2. “With their lips do honour me.”The first substitute for true worship is upward, being a hypocrite before God Himself. This second superficial substitute is outward, being a hypocrite before our fellow men. How often have you opened the Bible in family worship, while knowing that your wife and children were fully aware of sin and inconsistency in your own life that you had not reconciled with God or with them? Do you share the Gospel or give testimony of Christ Jesus even while your own heart is cold and indifferent to eternal matters? Do you speak Scripture even while those same verses and the Holy Spirit are convicting your heart of your own backslidden condition? What proceeds from your mouth will match the state of your heart for good or for evil! According to Luke 6:45, “A good man out of the good treasure of his heart bringeth forth that which is good; and an evil man out of the evil treasure of his heart bringeth forth that which is evil: for of the abundance of the heart his mouth speaketh.”
  3. “Their fear toward me is taught by the precept of men.”
    This third substitute we employ in place of true heart worship is another way in which the Pharisees were guilty. They had made external obedience to be the mark of Godliness. Jesus called this added teaching “the commandments of men” (Matthew 15:8–9). They had imposed their own man-made standards upon others. Later, Jesus said to these particular teachers: “Woe unto you, scribes and Pharisees, hypocrites! for ye compass sea and land to make one proselyte, and when he is made, ye make him twofold more the child of hell than yourselves” (Matthew 23:15). Have you ever substituted the “precept of men” for the “commandment of God”? This is not to say that we should not hold firm, Biblical convictions. We should—and we must! But we also must be careful that our standards are firmly grounded in Scripture. We want to beware of not instructing our children and our brethren in Christ to fear God merely because of the precepts of men.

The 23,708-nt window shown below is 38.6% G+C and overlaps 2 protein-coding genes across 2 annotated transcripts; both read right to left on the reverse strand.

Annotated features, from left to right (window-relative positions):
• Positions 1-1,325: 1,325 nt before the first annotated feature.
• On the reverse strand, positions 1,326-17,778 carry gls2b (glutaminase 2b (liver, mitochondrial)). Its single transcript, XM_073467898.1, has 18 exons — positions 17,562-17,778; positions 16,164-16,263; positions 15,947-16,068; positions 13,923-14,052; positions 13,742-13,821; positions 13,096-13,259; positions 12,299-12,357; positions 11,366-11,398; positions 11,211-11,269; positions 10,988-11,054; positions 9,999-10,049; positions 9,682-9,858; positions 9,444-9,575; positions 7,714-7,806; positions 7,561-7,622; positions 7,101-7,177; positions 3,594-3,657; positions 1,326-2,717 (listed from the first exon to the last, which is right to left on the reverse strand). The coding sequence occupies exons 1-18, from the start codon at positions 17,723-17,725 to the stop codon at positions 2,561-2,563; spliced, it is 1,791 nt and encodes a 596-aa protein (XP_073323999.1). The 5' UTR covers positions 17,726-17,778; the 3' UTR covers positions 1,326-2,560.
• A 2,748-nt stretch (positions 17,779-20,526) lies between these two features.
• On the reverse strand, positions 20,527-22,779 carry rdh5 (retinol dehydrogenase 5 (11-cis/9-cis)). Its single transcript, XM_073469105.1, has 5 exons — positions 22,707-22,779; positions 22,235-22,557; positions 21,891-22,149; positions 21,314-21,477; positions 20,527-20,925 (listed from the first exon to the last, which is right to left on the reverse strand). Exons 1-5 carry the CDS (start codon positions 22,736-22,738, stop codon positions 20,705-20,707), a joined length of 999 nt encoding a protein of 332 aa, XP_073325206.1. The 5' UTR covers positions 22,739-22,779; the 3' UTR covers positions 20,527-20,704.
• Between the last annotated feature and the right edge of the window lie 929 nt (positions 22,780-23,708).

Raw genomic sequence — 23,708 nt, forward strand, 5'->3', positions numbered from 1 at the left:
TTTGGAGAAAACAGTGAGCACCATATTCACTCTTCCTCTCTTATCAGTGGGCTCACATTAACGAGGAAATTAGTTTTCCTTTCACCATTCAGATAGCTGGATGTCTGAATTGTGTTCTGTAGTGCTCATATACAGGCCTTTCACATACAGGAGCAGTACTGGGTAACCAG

Thank God that the Book of Isaiah does not leave us without a solution! According to Isaiah 57:15, after the glorious promises are given of the coming Messiah, God gives us an invitation. “For thus saith the high and lofty One that inhabiteth eternity, whose name is Holy; I dwell in the high and holy place, with him also that is of a contrite and humble spirit, to revive the spirit of the humble, and to revive the heart of the contrite ones.”

Have you been convicted that your own heart is far from the Lord? Does it seem that your prayers are lifeless? Does reading your Bible seem more of a chore or duty to be done than a joy and a delight? Perhaps you wonder if indeed your worship of God has become as cold and lifeless as that of the ancient Israelites? Take hope! The high and lofty One whose name is Holy desires to revive your contrite heart. If you will humbly acknowledge your backslidden condition, He will breathe new life into your heart and give you the desire and power to love Him as He so deserves.

This message regarding heartless worship is not an isolated message in the Book of Isaiah. The same malady was acknowledged by the prophet Ezekiel, as well as his echoing the cure: “A new heart also will I give you, and a new spirit will I put within you: and I will take away the stony heart out of your flesh, and I will give you an heart of flesh” (Ezekiel 36:26). The prophet Jeremiah gave a similar promise: “And I will give them an heart to know me, that I am the LORD: and they shall be my people, and I will be their God: for they shall return unto me with their whole heart” (Jeremiah 24:7).

What is the condition of your heart? When praying, are you just uttering words and petitions or is your heart wholly seeking Him and His will? Take courage! Humble yourself. Come before God with contrition and ask Him to revive your heart. You can pray confidently, according to God’s will, the same words as David: “Create in me a clean heart, O God; and renew a right spirit within me” (Psalm 51:10). After all, proper worship of God is a matter of the heart.

This article is from our Matters of Life & Death teaching series.